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Structures, stabilities & conformational behaviors of hydrogen-atom abstractions of cytosine nucleosides: AIM & NBO analysis

Elsevier B.V.
Publication Date
DOI: 10.1016/j.comptc.2011.05.033
  • Dft Study
  • Sugar Puckering Mode
  • Cytosine Nucleosides
  • Hydrogen Atom Abstraction
  • Aim Theory
  • Biology
  • Engineering
  • Mathematics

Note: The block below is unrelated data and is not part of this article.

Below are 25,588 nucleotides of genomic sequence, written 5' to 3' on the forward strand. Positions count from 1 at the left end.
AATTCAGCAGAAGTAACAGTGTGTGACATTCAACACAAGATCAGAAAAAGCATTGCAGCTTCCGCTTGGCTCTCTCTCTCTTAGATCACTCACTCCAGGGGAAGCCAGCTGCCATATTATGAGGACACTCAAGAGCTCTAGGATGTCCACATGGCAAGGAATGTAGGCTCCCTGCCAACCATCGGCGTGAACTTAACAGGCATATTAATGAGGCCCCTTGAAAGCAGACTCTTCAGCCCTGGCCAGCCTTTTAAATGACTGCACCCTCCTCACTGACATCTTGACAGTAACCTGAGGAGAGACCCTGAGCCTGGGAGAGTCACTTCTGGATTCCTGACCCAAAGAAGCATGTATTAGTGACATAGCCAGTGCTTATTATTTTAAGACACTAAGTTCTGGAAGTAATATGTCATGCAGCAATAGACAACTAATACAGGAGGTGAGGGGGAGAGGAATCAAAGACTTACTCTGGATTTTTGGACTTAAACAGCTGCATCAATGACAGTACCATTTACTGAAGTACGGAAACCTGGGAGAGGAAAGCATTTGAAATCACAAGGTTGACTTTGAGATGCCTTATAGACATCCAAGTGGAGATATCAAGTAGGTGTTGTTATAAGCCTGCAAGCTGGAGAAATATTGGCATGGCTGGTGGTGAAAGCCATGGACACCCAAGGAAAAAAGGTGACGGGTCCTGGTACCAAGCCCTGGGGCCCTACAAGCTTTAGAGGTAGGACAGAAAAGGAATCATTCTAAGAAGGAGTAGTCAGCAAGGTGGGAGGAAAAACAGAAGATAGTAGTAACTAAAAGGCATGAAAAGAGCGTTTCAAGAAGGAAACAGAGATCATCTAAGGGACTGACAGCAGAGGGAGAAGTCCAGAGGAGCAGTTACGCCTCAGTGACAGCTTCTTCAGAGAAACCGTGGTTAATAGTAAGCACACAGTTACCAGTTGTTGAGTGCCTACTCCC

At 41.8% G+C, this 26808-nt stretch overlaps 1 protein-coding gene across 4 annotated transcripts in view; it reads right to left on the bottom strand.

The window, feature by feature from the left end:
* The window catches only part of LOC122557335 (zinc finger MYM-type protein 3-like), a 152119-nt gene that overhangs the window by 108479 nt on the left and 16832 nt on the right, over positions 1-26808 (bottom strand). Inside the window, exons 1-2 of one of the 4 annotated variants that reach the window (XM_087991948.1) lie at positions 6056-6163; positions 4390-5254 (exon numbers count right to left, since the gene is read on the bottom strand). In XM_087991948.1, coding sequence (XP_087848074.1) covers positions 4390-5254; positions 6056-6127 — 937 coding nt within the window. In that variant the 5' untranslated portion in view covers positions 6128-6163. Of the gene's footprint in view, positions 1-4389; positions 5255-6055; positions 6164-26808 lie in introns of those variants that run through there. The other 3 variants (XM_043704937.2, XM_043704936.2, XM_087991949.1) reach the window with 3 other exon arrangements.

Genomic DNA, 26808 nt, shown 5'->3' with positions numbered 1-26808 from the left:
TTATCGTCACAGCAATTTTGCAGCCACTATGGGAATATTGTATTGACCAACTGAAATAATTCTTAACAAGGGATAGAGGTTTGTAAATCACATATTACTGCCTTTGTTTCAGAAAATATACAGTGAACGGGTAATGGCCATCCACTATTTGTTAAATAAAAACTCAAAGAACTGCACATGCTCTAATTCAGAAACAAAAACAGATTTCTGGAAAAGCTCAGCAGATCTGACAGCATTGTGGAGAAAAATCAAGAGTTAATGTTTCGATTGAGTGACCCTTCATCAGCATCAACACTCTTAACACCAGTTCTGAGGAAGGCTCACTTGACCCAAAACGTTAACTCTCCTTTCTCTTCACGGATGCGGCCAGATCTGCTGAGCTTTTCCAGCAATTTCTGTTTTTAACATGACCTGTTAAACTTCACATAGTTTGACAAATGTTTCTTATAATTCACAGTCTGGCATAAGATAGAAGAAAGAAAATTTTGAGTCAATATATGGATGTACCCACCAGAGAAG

Abstract Abstraction of hydrogen atom from DNA and RNA subunits leads to formation of a neutral radical. The formation of these radicals can lead to harmful structural alternations and formation of multiple lesions in helixes of DNA and RNA. In the present work, we explore theoretically energetic and structural properties of the possible radicals formed via hydrogen atom abstraction at various sites of sugar part of cytosine nucleosides by employing B3LYP exchange–correlation functional with 6-311++G (d,p) orbital basis sets. Two types of free radicals may be found by hydrogen abstraction of sugar part of cytosine nucleosides: carbon centered radicals and the oxygen centered radicals. The computation revealed 0–22.6 kcal/mol energy disparity in these radical. Radical-centered carbon increases the extent of bonding with its adjacent atoms. This tendency should be important in predicting the reactivity of sugar-based radicals. The hydrogen abstracted sugar radicals of cytosine nucleosides have following stability sequence: raC2 ′ > raC1 ′ > raC3 ′ > raC4 ′ > raC5 ′ > raO5 ′ > raO2 ′ > raO3 ′ for cytidine and radC1 ′ > radC2 ′ > radC4 ′ > radC3 ′ > radC5 ′ > radO5 ′ > radO3 ′ for deoxycytidine. Furthermore, to take into account the effect of solvent environment on the stability order of radicals integral equation formalism of the polarized continuum model (IEF-PCM) was employed to model aqueous solution. The role of CH⋯O and HO⋯H intramolecular hydrogen bonds in stability of radicals investigated based on results of topological properties of AIM theory. Moreover, variations of significant structural parameters such as puckering amplitudes and phase angles of sugar parts of cytosine nucleosides after radical formation are also found. These finding have several biological implications and may explain the possible degrees of damage to the DNA double strand.

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